In the wake of the successful operation to take out Osama bin Laden, Democrats have been crowing about how the president is now either (1) untouchable on matters of national security, or (2) unbeatable in 2012, or both. Some on our side have pointed to the election of 1992 as to why this may not be the case. Of course, no one knows at this point, but in my opinion, Republicans must tear down some false premises between now and then to have a decent chance of winning.
One thing to keep in mind is that President Bush the Elder was pretty much expected to do what he did in the first Gulf War. Oh sure, many liberals had their doubts about whether our military action would succeed given the false pre-war information that was spread about the might of Saddam’s Republican Guards. But it was hard to question the president’s being up for the challenge, wimpy reputation or not. After all, his resume in national security matters was as deep as any incoming president ever--envoy to Communist China, the CIA Director, and of course the vice-president for eight years. Even so, he got a tremendous “bump” in the polls after the war’s successful conclusion, but due to the economy—and Bush’s character not permitting him to thump his chest about his achievement--it did not last.
To contrast, Obama’s action regarding bin Laden, given his national security policies to date, had to have been viewed even by his most ardent supporters as against the grain of his views if not downright shocking. It would be natural to think, then, that his post-mission “bump” would have been astronomical, especially given the anti-Bush mantra that bin Laden should have been priority one from the get-go. Unfortunately for Obama, the bump was more like a pebble. However, the long-term benefit may, ironically, accrue to Obama’s favor more so than it did for President George H.W. Bush.
Why this might be the case has more to do with the national narrative and the political parties’ modus operandi regarding that narrative over the last 80 years or so. The narrative has created many false premises about America, but one of the biggest is that the Democrats have the moral high ground on most if not all issues. This of course hit its zenith in the Vietnam-Watergate era and the resignation of Richard Nixon in the 1970’s, but the fact that the Republicans were the minority party for decades prior to Nixon helped ingrain the negatives about him and Republicans in general, many of which have lasted to this very day.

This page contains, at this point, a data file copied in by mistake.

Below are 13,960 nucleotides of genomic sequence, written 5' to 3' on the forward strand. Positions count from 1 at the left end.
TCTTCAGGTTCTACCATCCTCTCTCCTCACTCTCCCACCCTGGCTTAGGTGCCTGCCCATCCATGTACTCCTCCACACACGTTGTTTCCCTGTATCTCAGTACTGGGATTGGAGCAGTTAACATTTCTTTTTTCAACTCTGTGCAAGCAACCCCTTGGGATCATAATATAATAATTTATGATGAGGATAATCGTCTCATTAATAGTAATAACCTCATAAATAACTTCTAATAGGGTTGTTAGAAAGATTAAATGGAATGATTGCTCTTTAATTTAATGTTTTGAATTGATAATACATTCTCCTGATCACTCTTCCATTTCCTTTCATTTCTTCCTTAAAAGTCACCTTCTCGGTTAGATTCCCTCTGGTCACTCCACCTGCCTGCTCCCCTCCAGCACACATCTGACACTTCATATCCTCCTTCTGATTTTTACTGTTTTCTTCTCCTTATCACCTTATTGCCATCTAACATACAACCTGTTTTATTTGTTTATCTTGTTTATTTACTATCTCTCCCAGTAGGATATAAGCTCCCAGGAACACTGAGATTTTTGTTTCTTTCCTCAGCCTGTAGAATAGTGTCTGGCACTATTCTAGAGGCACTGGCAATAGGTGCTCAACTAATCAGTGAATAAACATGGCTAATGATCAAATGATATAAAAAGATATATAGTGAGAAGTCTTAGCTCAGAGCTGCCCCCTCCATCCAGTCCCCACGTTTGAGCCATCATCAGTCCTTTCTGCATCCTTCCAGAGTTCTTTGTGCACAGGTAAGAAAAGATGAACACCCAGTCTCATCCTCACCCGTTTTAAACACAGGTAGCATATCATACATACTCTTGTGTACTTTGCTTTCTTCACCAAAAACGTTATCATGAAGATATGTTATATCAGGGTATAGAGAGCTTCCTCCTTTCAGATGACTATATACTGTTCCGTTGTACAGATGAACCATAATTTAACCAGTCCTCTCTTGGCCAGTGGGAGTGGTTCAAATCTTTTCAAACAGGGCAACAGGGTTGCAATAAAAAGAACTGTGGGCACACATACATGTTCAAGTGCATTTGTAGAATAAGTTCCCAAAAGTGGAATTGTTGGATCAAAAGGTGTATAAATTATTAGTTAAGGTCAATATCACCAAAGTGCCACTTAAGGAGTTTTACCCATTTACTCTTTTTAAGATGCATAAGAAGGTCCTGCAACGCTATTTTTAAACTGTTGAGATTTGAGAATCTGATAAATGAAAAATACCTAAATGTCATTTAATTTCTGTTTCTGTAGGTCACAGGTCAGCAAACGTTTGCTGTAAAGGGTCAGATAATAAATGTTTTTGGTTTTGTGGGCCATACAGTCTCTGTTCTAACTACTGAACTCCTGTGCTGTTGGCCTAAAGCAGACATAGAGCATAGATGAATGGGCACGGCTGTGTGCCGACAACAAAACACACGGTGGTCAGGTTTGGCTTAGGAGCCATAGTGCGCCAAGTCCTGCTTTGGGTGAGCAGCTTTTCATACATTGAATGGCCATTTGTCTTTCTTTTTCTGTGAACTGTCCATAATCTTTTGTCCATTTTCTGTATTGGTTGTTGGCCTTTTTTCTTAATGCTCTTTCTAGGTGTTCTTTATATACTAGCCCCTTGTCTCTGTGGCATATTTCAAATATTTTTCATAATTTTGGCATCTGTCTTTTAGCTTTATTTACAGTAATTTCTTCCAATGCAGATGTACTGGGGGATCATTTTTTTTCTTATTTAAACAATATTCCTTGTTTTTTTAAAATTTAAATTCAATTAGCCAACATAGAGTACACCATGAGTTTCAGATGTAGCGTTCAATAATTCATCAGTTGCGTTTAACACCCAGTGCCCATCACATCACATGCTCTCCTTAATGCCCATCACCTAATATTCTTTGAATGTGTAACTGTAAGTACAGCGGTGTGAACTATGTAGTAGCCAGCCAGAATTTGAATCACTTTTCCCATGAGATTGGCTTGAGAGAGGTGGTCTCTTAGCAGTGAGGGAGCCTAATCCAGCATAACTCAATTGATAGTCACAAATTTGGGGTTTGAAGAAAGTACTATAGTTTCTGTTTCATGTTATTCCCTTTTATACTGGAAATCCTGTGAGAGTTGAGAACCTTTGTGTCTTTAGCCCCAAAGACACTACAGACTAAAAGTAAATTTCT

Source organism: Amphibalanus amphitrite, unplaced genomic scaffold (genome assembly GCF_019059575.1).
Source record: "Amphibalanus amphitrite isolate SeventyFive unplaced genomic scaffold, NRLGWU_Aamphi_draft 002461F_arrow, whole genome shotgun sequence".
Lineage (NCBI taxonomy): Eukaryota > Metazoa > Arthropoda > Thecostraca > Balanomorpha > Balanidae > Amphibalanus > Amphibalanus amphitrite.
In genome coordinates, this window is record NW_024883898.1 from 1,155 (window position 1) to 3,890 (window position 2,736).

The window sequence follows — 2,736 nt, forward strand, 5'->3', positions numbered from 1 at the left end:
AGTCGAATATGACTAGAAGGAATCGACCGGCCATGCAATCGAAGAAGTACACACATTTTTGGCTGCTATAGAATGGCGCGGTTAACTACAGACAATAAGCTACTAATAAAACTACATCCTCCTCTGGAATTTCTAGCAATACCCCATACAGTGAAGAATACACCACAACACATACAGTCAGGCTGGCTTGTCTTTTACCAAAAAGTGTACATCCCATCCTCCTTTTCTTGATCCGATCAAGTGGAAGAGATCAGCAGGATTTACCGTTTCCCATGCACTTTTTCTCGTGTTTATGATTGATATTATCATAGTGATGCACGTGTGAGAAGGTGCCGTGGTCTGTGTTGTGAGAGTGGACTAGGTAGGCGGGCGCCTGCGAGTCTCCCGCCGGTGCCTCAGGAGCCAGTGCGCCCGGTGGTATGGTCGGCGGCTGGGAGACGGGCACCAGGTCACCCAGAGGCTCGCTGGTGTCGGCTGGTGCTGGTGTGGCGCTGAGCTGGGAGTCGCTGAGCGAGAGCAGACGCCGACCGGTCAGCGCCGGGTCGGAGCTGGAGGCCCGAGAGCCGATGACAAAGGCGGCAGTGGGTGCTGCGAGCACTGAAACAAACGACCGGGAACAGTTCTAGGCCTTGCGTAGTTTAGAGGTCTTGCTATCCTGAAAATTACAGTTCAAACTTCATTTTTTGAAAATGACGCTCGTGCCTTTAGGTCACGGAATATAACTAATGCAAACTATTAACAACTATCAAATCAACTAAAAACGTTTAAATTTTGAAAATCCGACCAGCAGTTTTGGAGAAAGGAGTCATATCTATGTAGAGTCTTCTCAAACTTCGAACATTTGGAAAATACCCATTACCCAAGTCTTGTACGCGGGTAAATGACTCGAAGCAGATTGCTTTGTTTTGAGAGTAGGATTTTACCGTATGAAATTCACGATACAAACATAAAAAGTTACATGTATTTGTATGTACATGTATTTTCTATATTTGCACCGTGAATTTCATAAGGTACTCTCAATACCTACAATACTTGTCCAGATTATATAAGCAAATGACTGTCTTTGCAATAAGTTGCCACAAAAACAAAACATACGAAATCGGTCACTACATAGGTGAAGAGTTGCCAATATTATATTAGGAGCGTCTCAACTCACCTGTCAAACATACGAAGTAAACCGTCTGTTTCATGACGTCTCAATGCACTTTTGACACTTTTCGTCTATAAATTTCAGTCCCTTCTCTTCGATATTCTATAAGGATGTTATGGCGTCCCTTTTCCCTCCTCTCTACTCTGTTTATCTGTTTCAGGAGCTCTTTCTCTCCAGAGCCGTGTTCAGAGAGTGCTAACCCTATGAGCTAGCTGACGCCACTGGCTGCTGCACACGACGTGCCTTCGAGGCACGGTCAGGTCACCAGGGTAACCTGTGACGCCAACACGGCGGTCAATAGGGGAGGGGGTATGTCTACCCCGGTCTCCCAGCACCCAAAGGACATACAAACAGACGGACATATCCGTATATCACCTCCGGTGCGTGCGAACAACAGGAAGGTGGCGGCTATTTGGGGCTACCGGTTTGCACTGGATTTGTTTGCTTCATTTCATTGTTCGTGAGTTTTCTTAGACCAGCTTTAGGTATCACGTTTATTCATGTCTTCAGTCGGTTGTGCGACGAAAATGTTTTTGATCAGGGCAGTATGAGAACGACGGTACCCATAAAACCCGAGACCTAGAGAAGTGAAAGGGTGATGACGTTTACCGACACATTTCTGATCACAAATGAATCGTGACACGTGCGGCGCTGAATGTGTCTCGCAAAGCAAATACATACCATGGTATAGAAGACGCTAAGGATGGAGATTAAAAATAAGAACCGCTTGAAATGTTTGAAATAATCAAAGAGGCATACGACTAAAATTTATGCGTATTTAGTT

To use a sports analogy, the team that has the more confident attitude—often called “swagger”—is normally going to win the game, even if that team may not be as good as its opponent on paper. For the last 80 years, the Democrats have been the party of swagger. No matter that Bill Clinton was impeached; no matter how incredibly ineffectual Jimmy Carter was; no matter how incompetent and downright scary Obama has been so far. Democrats know that as long as they don’t acknowledge their failures, neither will their friends in the media, and they can just move on unscathed from one mess to the next. In this case, Obama will show his swagger by continuing to remind us at every turn that he was the one that took out our arch-enemy, the number one terrorist.
This is why the first Republican presidential debate of the 2012 race last Thursday, as early in the game and insignificant as it may seem, was like an oasis suddenly encountered in the middle of a desert. Here were five supposedly also-ran candidates, only one or two of which according to the Beltway pundits stand any chance of getting the nomination, taking turns deconstructing the Obama presidency and the many false premises that have propped it up until now. From energy policy to Obamacare to the sluggish economy, none of these men were afraid to speak the truth about where Obama’s agenda is taking us. And Herman Cain emerged as a more common-sense, polished, and arguably more successful version of Donald Trump. Cain, the former CEO of Godfather’s Pizza, made a real splash with his direct, tell-it-like-it-is approach. If he doesn’t make it to the top, surely someone will at least consider him for a running mate. His being an African-American will enable him to take the role of attack dog without fear of the race card being played.
These five candidates gave the so-called front-runners—Romney, Huckabee, Gingrich et al—a primer on how to present the party’s positions on the issues—from strength and confidence and not defensively and apologetically. The false premise that the Republican position is not as defensible as the Democrats’ on most issues can and must be broken. For the first time in quite a while, these five candidates last Thursday provided a glimpse of how this can be done. Now it must be continued.